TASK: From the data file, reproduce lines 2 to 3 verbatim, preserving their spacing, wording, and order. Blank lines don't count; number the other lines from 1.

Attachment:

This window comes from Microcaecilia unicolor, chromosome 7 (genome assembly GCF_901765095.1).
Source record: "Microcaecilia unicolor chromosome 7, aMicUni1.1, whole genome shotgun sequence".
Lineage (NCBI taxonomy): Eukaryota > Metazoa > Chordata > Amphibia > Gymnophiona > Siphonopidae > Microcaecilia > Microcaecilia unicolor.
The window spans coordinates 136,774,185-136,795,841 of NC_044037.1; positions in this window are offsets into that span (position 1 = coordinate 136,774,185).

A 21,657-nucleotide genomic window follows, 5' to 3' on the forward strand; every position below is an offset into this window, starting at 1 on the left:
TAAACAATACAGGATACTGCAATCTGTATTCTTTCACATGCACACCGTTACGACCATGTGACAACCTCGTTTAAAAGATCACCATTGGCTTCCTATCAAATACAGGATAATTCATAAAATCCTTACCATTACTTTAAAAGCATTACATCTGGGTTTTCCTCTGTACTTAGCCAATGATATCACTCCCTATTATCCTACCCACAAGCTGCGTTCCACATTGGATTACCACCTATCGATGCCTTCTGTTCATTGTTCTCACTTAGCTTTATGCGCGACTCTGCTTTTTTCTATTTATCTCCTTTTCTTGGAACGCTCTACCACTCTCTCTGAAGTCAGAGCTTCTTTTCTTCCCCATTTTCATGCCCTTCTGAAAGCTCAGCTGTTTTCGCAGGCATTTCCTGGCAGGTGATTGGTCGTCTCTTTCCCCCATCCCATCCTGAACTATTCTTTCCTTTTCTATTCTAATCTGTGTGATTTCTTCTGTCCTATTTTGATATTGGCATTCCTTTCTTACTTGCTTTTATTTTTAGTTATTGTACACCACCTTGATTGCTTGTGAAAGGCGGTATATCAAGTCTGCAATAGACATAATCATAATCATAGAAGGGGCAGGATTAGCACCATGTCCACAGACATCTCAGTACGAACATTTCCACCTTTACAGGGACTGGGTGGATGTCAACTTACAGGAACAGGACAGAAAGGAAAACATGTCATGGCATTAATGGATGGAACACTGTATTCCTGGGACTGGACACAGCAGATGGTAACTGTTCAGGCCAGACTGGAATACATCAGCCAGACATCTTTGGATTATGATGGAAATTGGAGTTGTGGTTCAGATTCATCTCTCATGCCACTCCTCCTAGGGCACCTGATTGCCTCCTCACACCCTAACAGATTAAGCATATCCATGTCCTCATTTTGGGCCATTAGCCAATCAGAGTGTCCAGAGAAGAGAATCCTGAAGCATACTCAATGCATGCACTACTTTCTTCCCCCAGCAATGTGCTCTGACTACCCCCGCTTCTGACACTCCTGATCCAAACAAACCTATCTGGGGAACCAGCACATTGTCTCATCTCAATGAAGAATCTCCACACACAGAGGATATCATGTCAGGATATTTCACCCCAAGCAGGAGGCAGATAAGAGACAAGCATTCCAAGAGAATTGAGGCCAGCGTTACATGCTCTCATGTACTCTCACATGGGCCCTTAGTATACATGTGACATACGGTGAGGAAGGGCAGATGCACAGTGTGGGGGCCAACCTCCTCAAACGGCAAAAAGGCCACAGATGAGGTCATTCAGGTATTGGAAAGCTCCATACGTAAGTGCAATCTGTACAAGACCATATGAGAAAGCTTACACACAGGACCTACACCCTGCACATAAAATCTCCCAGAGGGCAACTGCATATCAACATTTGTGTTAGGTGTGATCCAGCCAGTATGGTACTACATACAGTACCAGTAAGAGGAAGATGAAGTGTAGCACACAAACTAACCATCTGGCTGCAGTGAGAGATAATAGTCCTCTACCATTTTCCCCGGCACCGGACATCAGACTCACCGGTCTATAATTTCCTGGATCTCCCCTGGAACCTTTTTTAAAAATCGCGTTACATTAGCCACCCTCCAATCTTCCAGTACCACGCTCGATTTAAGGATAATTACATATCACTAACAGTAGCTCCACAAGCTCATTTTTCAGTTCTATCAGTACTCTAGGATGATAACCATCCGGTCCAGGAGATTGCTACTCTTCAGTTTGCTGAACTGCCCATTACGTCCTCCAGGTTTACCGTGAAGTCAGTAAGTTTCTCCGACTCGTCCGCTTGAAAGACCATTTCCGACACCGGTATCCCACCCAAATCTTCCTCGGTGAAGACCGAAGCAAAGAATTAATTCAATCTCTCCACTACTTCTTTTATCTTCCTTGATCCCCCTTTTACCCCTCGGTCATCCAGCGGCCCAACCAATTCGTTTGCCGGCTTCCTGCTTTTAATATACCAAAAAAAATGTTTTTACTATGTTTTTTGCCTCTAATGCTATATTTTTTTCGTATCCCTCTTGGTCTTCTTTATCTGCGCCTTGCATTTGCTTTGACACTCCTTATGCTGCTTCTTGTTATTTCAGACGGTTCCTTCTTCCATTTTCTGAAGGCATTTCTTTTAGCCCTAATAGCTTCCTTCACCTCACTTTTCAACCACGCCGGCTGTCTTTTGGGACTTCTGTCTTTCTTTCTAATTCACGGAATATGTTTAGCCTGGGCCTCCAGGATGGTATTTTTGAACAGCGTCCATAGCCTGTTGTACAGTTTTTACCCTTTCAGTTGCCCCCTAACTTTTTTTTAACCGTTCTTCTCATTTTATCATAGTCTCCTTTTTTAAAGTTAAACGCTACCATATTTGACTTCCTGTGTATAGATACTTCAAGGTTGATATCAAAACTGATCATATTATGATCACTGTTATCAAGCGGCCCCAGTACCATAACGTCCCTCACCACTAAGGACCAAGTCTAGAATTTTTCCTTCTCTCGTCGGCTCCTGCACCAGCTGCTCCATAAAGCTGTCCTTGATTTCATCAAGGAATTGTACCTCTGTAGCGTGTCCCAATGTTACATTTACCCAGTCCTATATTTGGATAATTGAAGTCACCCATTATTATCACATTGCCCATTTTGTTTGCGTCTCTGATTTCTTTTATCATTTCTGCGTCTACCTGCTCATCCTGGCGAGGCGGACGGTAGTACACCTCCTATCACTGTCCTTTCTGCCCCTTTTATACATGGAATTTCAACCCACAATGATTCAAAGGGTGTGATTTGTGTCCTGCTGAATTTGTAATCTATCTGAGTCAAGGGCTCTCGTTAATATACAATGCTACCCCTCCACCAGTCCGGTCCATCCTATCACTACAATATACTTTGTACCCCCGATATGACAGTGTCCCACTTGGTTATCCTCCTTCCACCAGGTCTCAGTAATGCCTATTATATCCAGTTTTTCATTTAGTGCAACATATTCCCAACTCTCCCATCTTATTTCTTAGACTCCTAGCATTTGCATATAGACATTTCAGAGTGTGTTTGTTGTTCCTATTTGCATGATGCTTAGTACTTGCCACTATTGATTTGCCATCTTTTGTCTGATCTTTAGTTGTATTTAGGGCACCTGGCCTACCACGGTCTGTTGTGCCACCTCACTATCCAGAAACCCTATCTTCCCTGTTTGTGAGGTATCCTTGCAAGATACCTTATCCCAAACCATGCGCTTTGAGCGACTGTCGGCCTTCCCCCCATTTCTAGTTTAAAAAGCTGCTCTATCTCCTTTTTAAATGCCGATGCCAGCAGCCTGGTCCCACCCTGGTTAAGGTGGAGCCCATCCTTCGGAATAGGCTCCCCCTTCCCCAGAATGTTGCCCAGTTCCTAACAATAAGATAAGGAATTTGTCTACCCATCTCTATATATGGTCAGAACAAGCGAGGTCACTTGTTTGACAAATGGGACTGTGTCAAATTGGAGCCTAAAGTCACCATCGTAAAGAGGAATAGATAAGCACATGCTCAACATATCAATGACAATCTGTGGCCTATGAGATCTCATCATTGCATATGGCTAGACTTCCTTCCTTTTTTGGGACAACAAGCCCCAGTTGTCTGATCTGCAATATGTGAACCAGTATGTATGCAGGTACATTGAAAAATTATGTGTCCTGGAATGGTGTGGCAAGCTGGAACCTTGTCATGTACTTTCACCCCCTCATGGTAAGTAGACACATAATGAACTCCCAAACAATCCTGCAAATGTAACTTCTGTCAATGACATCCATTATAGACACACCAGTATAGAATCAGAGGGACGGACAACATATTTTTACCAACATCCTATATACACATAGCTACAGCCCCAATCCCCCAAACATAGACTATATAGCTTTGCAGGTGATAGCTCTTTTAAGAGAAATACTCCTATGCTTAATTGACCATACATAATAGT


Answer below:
Source record: "Microcaecilia unicolor chromosome 7, aMicUni1.1, whole genome shotgun sequence".
Lineage (NCBI taxonomy): Eukaryota > Metazoa > Chordata > Amphibia > Gymnophiona > Siphonopidae > Microcaecilia > Microcaecilia unicolor.